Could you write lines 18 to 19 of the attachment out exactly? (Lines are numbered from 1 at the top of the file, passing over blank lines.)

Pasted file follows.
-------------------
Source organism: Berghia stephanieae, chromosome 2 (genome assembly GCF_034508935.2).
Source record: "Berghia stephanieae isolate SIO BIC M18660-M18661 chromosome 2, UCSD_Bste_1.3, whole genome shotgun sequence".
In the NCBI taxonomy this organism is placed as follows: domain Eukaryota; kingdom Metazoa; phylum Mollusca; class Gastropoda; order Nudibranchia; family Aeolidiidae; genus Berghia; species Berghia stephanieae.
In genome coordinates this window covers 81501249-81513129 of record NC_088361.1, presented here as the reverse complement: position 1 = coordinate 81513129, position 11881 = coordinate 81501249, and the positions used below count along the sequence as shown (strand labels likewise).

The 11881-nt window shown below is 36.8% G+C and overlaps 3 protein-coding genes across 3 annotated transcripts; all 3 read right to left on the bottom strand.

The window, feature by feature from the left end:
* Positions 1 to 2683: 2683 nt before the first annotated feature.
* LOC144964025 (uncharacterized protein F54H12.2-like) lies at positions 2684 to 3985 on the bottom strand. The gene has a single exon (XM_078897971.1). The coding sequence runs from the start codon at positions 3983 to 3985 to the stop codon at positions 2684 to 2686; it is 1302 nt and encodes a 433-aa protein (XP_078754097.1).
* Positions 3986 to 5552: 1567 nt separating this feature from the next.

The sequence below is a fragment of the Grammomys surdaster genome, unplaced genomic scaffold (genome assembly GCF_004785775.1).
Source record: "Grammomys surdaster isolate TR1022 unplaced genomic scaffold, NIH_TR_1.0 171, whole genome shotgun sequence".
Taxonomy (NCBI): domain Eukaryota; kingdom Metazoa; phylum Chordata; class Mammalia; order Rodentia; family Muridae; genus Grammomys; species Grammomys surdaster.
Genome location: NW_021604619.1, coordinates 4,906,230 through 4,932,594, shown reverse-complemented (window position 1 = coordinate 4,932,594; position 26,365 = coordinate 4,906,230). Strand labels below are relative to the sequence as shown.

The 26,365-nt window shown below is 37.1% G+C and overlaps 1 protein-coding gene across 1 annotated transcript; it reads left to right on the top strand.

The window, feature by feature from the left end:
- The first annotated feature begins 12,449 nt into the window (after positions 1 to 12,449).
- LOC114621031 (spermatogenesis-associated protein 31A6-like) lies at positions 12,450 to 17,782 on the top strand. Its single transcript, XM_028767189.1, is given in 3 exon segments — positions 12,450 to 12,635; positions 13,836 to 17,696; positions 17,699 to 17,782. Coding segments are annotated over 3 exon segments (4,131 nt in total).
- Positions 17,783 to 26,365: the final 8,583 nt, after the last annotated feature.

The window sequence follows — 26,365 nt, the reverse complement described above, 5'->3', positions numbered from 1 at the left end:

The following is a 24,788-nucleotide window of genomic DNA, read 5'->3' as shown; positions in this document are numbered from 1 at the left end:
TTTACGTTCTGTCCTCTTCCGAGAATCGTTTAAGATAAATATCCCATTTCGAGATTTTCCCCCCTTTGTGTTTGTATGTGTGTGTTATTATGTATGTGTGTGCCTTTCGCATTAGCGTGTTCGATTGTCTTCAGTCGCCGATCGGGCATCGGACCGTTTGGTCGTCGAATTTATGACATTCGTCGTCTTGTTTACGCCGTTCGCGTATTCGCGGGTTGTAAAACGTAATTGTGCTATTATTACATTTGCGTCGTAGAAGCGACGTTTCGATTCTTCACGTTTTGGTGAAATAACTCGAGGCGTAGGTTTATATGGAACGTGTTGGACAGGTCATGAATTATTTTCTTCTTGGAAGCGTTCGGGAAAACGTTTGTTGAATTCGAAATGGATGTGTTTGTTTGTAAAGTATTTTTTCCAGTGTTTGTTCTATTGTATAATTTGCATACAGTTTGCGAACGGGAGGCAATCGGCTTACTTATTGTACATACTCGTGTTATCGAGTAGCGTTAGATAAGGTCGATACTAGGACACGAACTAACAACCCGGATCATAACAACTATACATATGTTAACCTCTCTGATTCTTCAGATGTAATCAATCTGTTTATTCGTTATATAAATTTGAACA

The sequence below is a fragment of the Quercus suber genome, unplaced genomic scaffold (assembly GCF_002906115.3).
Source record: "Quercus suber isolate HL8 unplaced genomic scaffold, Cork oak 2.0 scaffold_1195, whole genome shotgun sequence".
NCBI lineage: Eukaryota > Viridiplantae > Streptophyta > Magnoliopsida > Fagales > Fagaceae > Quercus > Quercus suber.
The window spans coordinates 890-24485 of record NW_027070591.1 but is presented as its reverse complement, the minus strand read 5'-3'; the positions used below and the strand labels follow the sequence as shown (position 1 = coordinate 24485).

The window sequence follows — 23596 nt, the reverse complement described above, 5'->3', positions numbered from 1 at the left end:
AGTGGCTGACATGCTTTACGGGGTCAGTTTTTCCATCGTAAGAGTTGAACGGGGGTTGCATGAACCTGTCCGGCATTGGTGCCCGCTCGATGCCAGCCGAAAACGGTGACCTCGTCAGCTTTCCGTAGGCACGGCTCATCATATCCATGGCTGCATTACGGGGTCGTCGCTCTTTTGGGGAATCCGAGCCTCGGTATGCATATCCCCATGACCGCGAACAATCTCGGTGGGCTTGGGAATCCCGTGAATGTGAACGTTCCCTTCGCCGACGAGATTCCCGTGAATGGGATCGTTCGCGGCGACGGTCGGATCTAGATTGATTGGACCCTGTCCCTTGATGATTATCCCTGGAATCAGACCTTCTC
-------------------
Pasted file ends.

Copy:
- Positions 17,783 to 26,365: the final 8,583 nt, after the last annotated feature.

The window sequence follows — 26,365 nt, the reverse complement described above, 5'->3', positions numbered from 1 at the left end: